They would make a great course or lab in practical applications for statistics. But why limit it just statistics? When you consider all of the errors (e.g., statistical, procedural, coding, archiving, etc.) in Mann’s work that have been revealed on this blog over the last several years, they don’t point as much to a misuse or misunderstanding of statistics as they do to some combination of carelessness, lack of attention to detail and/or of ability or desire to thoroughly analyze a problem and select proper in depth solutions. Add to that, the fact that all of the referenced papers have passed peer review and been published in major journals, and this doesn’t bode well for climate science, or in fact, science in general. Maybe an introductory course in the scientific method would be more appropriate. It does seem to have fallen out of favor of late.

      Joe

  28. Steve McIntyre
    Posted Jan 18, 2009 at 10:44 AM | Permalink | Reply

    #32. What made you think that Mann didn’t also adjust the scale of the proxy differently in every case? :)

    • mugwump
      Posted Jan 18, 2009 at 11:11 AM | Permalink | Reply

      Re: Steve McIntyre (#34),

      oh dear

    • Gregor
      Posted Jan 20, 2009 at 5:25 AM | Permalink | Reply

      Re: Steve McIntyre (#34), I agree with Jeff (post #47 above) to the extent that I find a lot more fascinating and illuminating content in the subsequent discussions, particularly the #34 I chose to address this comment to…

  29. PaulM
    Posted Jan 18, 2009 at 11:01 AM | Permalink | Reply

    Re #25, #16 steve, I wonder how many readers understand what you are talking about – what is meant by ‘voodoo correleation’, ‘Mannomatic methods’ and ‘ex post selection of proxies by correlation’. If your blog is to have impact beyond a small clique, it is necessary to explain this clearly. Forgive me if I missed it, but I don’t recall you doing this.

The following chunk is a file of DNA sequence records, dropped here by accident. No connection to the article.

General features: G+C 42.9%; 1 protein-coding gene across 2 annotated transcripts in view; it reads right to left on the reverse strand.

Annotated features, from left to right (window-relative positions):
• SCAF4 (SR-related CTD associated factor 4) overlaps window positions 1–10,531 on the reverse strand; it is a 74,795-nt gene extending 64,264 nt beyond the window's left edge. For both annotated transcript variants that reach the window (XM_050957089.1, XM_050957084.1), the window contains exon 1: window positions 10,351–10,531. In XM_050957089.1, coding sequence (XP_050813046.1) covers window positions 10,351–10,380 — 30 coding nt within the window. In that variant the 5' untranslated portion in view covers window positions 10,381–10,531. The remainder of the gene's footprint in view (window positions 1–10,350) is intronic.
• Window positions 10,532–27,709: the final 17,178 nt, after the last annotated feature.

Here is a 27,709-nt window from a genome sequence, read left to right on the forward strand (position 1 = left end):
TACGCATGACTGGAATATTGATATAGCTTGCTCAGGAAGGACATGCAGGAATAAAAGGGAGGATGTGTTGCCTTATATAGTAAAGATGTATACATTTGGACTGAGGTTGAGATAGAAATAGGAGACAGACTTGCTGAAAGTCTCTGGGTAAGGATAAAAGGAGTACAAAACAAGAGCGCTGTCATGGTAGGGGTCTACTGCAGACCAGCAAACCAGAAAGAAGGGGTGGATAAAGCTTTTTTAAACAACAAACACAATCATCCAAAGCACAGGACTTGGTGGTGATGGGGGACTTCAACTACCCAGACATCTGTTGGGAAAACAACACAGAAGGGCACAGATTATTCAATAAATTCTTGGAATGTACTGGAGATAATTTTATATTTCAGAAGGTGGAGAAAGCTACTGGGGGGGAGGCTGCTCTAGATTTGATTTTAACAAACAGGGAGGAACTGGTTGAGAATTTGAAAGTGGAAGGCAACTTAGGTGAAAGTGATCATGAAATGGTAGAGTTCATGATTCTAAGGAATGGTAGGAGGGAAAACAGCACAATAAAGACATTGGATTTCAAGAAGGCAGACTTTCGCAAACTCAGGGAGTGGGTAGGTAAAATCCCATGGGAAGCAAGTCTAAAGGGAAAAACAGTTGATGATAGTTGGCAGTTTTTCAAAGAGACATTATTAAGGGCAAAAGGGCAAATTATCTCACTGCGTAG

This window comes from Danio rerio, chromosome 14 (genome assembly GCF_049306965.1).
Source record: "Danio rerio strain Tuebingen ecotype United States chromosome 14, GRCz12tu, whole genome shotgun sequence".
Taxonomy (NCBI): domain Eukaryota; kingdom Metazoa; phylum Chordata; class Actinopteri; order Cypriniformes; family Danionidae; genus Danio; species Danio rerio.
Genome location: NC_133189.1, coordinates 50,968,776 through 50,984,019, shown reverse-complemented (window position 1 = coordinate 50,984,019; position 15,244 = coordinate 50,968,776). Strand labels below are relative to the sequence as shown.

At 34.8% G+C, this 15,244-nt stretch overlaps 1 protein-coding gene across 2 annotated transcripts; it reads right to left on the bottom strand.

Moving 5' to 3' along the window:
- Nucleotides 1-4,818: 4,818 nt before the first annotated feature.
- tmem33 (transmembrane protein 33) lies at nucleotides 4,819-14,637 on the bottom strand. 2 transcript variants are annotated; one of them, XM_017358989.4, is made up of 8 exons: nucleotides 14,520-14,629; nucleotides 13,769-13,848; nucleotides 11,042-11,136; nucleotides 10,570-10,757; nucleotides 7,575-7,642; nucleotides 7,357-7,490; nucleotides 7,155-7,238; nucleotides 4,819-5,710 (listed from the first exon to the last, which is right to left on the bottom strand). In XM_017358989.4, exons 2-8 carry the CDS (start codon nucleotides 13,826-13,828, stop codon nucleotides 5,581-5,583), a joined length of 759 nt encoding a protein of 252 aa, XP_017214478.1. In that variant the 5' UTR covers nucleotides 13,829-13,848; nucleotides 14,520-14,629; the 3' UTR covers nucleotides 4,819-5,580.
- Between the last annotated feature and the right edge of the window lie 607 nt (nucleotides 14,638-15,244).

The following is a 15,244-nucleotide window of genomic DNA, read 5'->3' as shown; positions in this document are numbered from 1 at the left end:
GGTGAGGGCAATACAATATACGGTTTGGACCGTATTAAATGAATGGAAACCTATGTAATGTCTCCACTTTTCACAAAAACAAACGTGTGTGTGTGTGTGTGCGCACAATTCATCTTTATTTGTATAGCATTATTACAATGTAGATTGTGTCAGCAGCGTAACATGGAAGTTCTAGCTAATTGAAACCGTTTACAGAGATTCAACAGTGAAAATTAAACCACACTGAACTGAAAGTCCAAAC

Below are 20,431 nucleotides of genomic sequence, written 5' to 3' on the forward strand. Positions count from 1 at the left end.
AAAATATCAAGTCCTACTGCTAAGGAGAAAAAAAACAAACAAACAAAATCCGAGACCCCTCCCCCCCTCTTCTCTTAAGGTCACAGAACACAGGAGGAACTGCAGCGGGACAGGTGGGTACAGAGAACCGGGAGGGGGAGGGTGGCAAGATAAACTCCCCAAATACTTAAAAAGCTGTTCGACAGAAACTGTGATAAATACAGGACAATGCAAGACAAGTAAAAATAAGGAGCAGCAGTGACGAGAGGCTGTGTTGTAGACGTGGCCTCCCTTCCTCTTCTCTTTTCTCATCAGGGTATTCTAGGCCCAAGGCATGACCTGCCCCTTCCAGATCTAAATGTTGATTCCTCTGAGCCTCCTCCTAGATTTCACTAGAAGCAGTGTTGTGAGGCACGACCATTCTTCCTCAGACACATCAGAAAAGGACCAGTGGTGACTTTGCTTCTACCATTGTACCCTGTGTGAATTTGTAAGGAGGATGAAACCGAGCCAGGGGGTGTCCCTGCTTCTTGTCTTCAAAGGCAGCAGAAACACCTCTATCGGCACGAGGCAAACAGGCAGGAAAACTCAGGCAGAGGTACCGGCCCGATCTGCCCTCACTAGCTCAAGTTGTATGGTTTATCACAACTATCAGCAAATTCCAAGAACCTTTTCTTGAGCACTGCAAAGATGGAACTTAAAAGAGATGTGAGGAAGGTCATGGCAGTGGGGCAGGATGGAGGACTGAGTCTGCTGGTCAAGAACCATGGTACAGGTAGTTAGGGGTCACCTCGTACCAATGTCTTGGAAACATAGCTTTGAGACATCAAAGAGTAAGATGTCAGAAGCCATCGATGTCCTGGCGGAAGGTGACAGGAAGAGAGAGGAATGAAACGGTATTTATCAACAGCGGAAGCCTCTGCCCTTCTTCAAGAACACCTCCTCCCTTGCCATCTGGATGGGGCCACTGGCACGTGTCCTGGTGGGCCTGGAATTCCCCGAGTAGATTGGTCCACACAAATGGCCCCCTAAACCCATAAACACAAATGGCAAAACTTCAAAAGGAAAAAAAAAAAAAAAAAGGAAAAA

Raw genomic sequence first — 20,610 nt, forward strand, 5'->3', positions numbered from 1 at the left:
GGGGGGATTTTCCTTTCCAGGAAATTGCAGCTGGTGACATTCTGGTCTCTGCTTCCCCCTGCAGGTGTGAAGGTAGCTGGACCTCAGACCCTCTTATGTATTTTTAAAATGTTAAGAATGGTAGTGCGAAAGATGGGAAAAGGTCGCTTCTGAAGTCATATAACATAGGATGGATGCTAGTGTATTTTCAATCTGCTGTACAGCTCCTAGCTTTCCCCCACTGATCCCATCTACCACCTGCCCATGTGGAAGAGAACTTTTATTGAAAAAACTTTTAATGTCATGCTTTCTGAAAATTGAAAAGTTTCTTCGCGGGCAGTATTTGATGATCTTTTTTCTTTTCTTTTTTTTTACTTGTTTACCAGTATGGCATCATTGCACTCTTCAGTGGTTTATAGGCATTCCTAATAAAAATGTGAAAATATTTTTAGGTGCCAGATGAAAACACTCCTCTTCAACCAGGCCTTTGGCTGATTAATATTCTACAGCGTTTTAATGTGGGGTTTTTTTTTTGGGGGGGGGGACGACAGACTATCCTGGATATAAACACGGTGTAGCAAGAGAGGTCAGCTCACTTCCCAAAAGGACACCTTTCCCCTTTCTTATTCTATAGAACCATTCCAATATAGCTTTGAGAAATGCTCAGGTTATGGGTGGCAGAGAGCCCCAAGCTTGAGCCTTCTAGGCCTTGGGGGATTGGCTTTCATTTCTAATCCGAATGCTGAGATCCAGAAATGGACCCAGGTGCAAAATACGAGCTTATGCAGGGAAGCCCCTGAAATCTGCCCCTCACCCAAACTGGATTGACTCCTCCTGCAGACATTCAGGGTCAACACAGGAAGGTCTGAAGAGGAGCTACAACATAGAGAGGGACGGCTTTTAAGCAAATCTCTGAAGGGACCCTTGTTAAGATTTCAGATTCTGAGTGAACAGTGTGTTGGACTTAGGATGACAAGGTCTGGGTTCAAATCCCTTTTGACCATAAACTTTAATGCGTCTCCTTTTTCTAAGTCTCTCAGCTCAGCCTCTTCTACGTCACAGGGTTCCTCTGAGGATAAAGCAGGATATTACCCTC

As I understand it (please correct me if I’m wrong) The Mann et al process is essentially:
    a. Choose a large number of ‘proxies’ (though they might as well be random number sequences) covering say 1000 yrs.
    b. ‘Screen’ the proxies, ie only pick those that correlate with the instrumental record over the last 100 years.
    c. Plot the average of those ‘proxies’ that pass the screening test – this guarantees you a hockey stick, because they will average out roughly to the instrumental record over the last 100 years and zero before then.
    This is obvious of course (except to Michael Mann and his co-authors and the referees of the paper) and can be shown by a simple code using random walks, as shown by Lubos.

    • Posted Jan 18, 2009 at 12:07 PM | Permalink | Reply

      Re: PaulM (#35),

      Plot the average of those ‘proxies’ that pass the screening test – this guarantees you a hockey stick, because they will average out roughly to the instrumental record over the last 100 years and zero before then.

      ..and if you want cooling trend, you need to fix PC1. Interesting story as well.

  30. jae
    Posted Jan 18, 2009 at 11:05 AM | Permalink | Reply

    Paul M: I think you also need a “few good proxies” to get a good HS.

  31. Gerald Machnee
    Posted Jan 18, 2009 at 11:57 AM | Permalink | Reply

    Let’s see if I got this right. You need a Ph.D. to write this. Acceptance guaranteed.
    What do you need do get a sound critique accepted?

  32. Steve McIntyre
    Posted Jan 18, 2009 at 12:34 PM | Permalink | Reply

    #41. The sociology is interesting. Psrt of the sociology is surely that specialist climate scientists stand by like bumps on logs (the Silence of the Lambs in an earlier post). For example, Peter Brown knows (because we discussed it here with him) that Mann used Brown’s drought proxies upside down – combining this with cherry picking. But Peter Brown doesn’t have the faintest interest in picking a fight with Mann.